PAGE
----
How many companies stay close enough to their customers, listen hard enough to their customer's and act quickly enough on the guidance they’re given

In dynamic, turbulent and fast-moving markets, driven by almost unbelievable technological advancements, you can easily become distracted by the noise and activity in your markets and forget this critical business truth.

You do so at your peril.

Like a party of trekkers in the Himalayas who stay physically close to their guides during the raging storms that can descend unexpectedly in the mountains. Similarly, you need to stay close to your customers at all times. They can guide your next steps and help lead you to a successful outcome.

Customers may not set your destination or the mountain you choose to climb, but they can provide the necessary navigation to help you arrive safely. If you let them.

So far, so obvious, but how many companies stay close enough to their customers? Listen hard enough to their customers and act quickly enough on the guidance they’re given? Thus enabling them to either lead their markets or at least move faster than their competitors?

In my experience, the answer is remarkably few. Even huge organizations with seemingly bottomless marketing budgets can spectacularly fail to respond to their customers’ changing needs and desires.

Some companies, though, really do put customers at the heart of their organisation. Since 2010, DFS, the UK’s largest sofa retailer, has revolutionized its approach to focusing on and managing customer feedback. Using a Net Promoter Score system (for details see here), the company has grown its sales, profits and market share on the back of these actions:

  • The company collects over 200,000 separate customer reviews each year. They cover various stages of its customer experience. From pre-sale, point of sale, point of delivery, 6-months post-delivery and following a customer service issue. This represents a response rate of over 10%;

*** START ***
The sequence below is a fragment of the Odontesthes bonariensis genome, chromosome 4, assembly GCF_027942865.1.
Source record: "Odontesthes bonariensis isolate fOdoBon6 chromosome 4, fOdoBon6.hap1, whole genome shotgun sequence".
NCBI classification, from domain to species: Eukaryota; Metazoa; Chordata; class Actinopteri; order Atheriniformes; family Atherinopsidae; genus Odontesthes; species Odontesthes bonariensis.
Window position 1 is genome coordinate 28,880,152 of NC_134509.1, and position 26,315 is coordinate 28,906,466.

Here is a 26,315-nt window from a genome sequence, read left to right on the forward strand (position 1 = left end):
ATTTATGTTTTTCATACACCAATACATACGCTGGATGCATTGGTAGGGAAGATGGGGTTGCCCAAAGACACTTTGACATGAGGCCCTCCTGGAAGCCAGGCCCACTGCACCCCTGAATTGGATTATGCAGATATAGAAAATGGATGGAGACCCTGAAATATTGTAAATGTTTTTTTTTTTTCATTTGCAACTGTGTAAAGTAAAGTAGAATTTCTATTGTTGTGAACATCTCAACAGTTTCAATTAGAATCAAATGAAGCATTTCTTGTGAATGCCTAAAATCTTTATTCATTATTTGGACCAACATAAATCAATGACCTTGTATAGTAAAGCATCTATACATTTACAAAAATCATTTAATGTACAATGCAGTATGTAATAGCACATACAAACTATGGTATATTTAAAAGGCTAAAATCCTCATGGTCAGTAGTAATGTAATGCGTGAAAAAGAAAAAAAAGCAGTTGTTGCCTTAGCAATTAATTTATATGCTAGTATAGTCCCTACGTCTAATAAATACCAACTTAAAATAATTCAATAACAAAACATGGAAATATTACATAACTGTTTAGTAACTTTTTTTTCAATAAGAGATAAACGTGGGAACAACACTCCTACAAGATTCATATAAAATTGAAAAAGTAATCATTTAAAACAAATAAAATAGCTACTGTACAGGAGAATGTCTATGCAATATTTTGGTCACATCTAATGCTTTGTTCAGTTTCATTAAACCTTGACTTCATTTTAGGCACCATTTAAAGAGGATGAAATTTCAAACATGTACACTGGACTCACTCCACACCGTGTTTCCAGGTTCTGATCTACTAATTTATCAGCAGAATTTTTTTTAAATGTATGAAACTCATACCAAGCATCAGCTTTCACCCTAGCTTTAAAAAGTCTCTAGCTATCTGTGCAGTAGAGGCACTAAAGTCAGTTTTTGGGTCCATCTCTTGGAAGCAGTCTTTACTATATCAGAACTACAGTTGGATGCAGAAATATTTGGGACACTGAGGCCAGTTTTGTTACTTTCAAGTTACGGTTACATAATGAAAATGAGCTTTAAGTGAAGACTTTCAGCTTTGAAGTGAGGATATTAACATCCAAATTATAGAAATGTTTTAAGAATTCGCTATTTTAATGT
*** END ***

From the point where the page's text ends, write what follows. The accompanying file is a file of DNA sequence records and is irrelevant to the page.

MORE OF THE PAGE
• Each sales consultant, store team and manager, area, region, delivery team and individual members, the in-house factory teams and the on-line team and call-centre service team receive weekly NPS reviews, and their performance bonuses are directly based on their average NPS scores;
  • The executive team review overall NPS performance each week alongside sales, with actions identified for immediate resolution. Similarly, the monthly board meeting contains a review of the company’s NPS performance;
  • Any individual customer score of 6 or below results in a notification to the relevant store manager. They are expected to follow up with the customer, with central management follow up of how the issue has been dealt with taking place shortly after;
  • The system has been designed to ensure that customers’ answers are as honest as possible. Here are three steps they’ve taken to ensure the integrity of the data:
  • DFS provides a charitable donation for every response received. The director responsible, Andrew Stephenson, found that the previous method of encouraging responses, which was to enter respondents into a prize draw. This had slightly skewed responses upwards, whereas a charitable donation had no such impact;
  • The entire system is administered by an independent third-party marketing agency, which is highlighted on all emails. Again, this has been found to improve the quality and integrity of customer responses; and
  • The system is email based. But for those customers where no email is collected, the marketing agency takes their mobile phone numbers. They gain a sample of results from these customers to ensure that their views are in line with the majority of email customers. This also ensures that individual sales consultants are not ‘gaming’ the system.

In other words, the NPS system that DFS has developed has become the oxygen that is breathed across the business. Rather than pursuing the development of large but intermittent initiatives that tend to follow annual customer surveys, the DFS system allows managers and colleagues from across the organization to make thousands of individual decisions every day that, together, have transformed the company and enabled it to be truly customer-centered.


How is your company receiving, monitoring and acting on real-time customer feedback so that you can grow your business and achieve your goals in the fastest, most sustainable way you can?


© Stuart Cross 2017. All rights reserved.